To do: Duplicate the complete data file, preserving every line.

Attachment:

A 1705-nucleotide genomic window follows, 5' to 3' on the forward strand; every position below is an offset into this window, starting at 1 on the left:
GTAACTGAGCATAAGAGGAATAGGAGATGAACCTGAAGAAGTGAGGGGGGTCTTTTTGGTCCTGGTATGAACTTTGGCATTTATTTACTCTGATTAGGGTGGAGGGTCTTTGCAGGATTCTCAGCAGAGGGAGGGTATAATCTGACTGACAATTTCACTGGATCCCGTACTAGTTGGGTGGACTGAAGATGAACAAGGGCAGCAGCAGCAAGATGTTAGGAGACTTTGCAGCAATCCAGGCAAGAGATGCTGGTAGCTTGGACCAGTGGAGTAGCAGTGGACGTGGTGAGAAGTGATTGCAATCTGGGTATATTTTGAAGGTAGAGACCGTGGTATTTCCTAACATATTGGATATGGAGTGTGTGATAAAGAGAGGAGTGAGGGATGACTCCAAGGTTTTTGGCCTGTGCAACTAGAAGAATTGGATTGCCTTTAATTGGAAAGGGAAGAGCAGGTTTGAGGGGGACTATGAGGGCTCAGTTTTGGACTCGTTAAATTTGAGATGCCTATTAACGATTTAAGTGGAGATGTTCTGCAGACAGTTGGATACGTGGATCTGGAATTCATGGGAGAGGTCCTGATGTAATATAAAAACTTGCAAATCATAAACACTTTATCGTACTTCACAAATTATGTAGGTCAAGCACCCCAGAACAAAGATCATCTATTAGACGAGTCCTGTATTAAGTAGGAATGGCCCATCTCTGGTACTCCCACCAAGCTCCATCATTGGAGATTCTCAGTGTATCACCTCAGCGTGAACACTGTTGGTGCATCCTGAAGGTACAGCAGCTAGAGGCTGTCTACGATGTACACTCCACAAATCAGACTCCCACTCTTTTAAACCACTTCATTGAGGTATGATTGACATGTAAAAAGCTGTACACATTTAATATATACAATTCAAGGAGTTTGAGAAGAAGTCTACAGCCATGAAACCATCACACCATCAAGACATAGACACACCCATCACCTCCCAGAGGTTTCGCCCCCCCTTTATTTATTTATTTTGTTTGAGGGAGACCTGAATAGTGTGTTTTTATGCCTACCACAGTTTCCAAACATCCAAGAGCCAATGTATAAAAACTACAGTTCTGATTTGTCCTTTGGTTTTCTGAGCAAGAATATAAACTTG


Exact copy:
A 1705-nucleotide genomic window follows, 5' to 3' on the forward strand; every position below is an offset into this window, starting at 1 on the left:
GTAACTGAGCATAAGAGGAATAGGAGATGAACCTGAAGAAGTGAGGGGGGTCTTTTTGGTCCTGGTATGAACTTTGGCATTTATTTACTCTGATTAGGGTGGAGGGTCTTTGCAGGATTCTCAGCAGAGGGAGGGTATAATCTGACTGACAATTTCACTGGATCCCGTACTAGTTGGGTGGACTGAAGATGAACAAGGGCAGCAGCAGCAAGATGTTAGGAGACTTTGCAGCAATCCAGGCAAGAGATGCTGGTAGCTTGGACCAGTGGAGTAGCAGTGGACGTGGTGAGAAGTGATTGCAATCTGGGTATATTTTGAAGGTAGAGACCGTGGTATTTCCTAACATATTGGATATGGAGTGTGTGATAAAGAGAGGAGTGAGGGATGACTCCAAGGTTTTTGGCCTGTGCAACTAGAAGAATTGGATTGCCTTTAATTGGAAAGGGAAGAGCAGGTTTGAGGGGGACTATGAGGGCTCAGTTTTGGACTCGTTAAATTTGAGATGCCTATTAACGATTTAAGTGGAGATGTTCTGCAGACAGTTGGATACGTGGATCTGGAATTCATGGGAGAGGTCCTGATGTAATATAAAAACTTGCAAATCATAAACACTTTATCGTACTTCACAAATTATGTAGGTCAAGCACCCCAGAACAAAGATCATCTATTAGACGAGTCCTGTATTAAGTAGGAATGGCCCATCTCTGGTACTCCCACCAAGCTCCATCATTGGAGATTCTCAGTGTATCACCTCAGCGTGAACACTGTTGGTGCATCCTGAAGGTACAGCAGCTAGAGGCTGTCTACGATGTACACTCCACAAATCAGACTCCCACTCTTTTAAACCACTTCATTGAGGTATGATTGACATGTAAAAAGCTGTACACATTTAATATATACAATTCAAGGAGTTTGAGAAGAAGTCTACAGCCATGAAACCATCACACCATCAAGACATAGACACACCCATCACCTCCCAGAGGTTTCGCCCCCCCTTTATTTATTTATTTTGTTTGAGGGAGACCTGAATAGTGTGTTTTTATGCCTACCACAGTTTCCAAACATCCAAGAGCCAATGTATAAAAACTACAGTTCTGATTTGTCCTTTGGTTTTCTGAGCAAGAATATAAACTTG